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Gut Microbiota From Cradle To Grave: Does Age Or Lifestyle Matter More? | Science Trends

Gut Microbiota From Cradle To Grave: Does Age Or Lifestyle Matter More?

None of us need FaceApp to know the broad strokes of what will happen when we grow older: a few more wrinkles, a few more grey hairs, a little less muscle strength — accompanied, of course, by a lot more wisdom.

A lesser-known change that occurs with age has to do with the gut microbiota — the community of microorganisms (including bacteria, viruses, and fungi) found in the human digestive tract. These gut microbes, which have been characterized as an “organ” in their own right, are linked with various aspects of metabolism and overall health. Our community of gut microbes tends to shape-shift in older age. But what scientists haven’t figured out yet is whether it’s aging per se, or the lifestyle factors that accompany aging, that ultimately drive gut microbiota composition later in life.

Complex genetic and environmental factors contribute to gut microbiota composition from cradle to grave — but nevertheless, scientists have found some clear patterns. The story of a human’s gut microbes starts at the moment of birth: when born vaginally, an infant is colonized by the mother’s gut and vaginal microbiota; when born by cesarean section, the infant’s colonizing microbes come from adults’ skin and the hospital environment (1). A healthy infant soon establishes a relatively low-diversity gut microbiota, dominated by bifidobacteria; the exact composition of the gut microbiota at this stage depends heavily on how the baby is fed (breast or bottle). Moreover, the exact species and strains in the gut vary greatly from infant to infant.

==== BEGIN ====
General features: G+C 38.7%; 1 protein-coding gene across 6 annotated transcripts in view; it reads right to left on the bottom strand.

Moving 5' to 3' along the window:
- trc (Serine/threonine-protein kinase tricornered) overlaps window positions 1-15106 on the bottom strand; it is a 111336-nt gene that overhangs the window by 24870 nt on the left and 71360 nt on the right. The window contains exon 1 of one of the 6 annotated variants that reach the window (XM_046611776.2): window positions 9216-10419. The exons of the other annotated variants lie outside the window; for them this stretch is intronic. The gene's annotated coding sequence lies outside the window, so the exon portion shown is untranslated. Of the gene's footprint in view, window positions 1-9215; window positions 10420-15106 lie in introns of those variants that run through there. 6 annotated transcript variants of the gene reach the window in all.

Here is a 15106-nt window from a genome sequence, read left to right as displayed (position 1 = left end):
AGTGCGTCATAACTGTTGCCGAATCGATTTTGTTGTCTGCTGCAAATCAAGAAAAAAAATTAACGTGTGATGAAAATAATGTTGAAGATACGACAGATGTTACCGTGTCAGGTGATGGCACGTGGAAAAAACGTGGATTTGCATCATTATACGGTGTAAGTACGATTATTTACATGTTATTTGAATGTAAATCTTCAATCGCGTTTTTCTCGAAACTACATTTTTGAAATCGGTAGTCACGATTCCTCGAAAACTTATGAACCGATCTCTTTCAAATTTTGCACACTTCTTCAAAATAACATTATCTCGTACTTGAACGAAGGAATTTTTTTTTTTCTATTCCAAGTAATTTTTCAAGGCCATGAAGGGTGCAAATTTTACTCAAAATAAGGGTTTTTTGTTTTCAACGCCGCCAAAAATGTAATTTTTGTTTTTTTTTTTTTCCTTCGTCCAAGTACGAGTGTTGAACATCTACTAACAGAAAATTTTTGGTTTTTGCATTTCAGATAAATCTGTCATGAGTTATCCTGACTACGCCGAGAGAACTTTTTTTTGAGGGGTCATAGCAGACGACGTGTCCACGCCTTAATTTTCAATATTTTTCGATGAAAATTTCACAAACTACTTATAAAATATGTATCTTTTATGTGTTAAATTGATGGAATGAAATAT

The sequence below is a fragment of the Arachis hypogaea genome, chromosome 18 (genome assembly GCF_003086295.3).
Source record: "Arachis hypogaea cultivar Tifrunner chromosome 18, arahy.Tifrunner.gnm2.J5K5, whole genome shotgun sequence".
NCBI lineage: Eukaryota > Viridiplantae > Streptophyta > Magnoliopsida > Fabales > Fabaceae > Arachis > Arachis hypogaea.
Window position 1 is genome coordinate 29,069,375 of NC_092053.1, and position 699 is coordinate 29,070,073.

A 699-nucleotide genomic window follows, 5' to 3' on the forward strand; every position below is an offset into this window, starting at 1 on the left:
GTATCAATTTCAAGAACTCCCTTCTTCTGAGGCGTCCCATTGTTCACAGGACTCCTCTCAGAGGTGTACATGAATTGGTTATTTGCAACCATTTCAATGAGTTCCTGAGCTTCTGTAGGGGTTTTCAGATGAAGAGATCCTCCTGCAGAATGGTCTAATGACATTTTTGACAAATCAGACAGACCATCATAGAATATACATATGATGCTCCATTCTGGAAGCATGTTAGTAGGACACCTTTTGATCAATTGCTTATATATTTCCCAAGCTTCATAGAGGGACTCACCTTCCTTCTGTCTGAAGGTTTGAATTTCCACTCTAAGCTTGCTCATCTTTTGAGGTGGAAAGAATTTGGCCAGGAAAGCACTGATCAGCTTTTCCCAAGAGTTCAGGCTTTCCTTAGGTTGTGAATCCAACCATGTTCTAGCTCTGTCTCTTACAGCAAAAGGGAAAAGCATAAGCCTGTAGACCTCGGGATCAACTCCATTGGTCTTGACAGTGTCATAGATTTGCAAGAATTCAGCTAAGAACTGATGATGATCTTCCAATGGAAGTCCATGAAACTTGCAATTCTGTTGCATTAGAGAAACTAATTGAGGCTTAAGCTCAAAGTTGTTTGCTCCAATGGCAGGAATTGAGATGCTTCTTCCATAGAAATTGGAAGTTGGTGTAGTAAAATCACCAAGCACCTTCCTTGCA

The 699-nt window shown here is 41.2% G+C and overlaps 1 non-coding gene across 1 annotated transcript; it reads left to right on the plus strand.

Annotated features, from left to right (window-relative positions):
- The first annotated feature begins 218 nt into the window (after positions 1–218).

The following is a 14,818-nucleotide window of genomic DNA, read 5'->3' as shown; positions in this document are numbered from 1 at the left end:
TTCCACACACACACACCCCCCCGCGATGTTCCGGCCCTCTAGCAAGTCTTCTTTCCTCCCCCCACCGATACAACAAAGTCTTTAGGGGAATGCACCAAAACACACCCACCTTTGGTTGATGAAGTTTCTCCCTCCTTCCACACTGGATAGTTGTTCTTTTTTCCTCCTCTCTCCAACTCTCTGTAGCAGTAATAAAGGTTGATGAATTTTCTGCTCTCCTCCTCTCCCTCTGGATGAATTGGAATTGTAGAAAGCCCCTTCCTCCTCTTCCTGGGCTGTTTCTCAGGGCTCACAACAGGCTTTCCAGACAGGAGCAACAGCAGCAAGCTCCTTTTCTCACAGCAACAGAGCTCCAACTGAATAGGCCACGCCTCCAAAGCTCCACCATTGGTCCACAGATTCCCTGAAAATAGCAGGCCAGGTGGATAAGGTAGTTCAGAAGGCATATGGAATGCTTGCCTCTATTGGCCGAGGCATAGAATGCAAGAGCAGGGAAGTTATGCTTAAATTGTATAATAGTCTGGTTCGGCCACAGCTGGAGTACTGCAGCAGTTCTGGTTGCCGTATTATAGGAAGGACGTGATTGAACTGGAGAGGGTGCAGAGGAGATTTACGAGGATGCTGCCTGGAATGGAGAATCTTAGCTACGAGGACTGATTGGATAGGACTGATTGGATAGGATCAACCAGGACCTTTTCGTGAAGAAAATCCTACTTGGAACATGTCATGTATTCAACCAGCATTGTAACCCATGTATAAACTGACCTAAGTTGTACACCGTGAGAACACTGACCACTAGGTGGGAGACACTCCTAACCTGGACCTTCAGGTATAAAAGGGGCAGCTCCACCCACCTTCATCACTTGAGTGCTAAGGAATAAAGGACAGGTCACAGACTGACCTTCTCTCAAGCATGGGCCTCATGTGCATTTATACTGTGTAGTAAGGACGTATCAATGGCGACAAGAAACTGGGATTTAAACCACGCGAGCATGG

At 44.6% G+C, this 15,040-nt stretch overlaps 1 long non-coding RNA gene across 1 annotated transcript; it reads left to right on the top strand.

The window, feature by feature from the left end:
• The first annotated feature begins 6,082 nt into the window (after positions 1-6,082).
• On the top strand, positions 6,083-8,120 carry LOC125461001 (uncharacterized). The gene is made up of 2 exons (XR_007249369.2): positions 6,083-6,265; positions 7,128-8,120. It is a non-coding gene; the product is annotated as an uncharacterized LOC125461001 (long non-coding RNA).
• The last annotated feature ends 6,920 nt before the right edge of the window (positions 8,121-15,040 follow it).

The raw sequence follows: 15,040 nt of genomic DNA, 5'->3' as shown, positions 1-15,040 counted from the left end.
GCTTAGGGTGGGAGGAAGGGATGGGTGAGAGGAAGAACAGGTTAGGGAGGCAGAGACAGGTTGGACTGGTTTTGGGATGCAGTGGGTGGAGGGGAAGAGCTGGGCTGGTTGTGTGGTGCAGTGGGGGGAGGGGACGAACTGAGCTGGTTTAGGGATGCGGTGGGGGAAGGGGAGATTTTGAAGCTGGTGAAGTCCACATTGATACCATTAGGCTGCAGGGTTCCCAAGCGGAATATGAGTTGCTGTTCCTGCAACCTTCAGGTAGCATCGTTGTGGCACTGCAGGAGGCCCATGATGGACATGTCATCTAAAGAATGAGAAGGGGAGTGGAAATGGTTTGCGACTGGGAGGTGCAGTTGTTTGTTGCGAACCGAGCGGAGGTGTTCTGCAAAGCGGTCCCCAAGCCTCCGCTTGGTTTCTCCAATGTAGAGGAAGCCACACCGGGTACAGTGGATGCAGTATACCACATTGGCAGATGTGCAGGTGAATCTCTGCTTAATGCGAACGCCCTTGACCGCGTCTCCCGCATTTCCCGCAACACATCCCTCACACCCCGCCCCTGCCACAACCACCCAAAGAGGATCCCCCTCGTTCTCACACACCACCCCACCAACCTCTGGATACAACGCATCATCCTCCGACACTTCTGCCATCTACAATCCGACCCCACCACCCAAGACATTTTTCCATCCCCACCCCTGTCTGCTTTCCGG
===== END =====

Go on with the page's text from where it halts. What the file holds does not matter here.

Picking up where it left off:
The introduction of solid foods is a transition point for the infant’s gut microbiota, with a spike in the diversity of microbes when fiber- and protein-rich foods are introduced (2). This begins the trend that will continue through childhood and into adulthood: the process of gradually diversifying the gut microbiota (3). And although it’s true that every child and adult has a unique gut microbial signature, variability decreases over time, as fecal samples from two adults often have more in common than fecal samples from two age-matched children.

A few transition stages occur along the way to adulthood, with distinct compositional features present in pre-adolescents (4) and in 20-year olds (5), but the gut microbiota of the average healthy adult is relatively diverse and stable (6). In most healthy adults it actually tends to be quite stubborn — except in the case of a major perturbation such as a course of antibiotics (7).

But things start to change again in older adulthood. The exact time when this starts to happen is unclear, but one study documented distinct changes in gut microbiota after the age of 60 (8). Another found that after age 65 or so, there’s a return to the greater inter-individual variability (which, as you will recall, was observed in infants) (9). Diversity generally begins to decrease, while enrichment of previously non-dominant taxa occurs (10). Scientists also observe more pathobionts (potentially harmful bacterial groups) and a loss of potentially important genes in the gut microbiota, like the ones that encode for the production of short-chain fatty acids (11). And these age-related changes in gut microbiota may not be trivial, because they just might be related to frailty and broad aspects of physical health (12).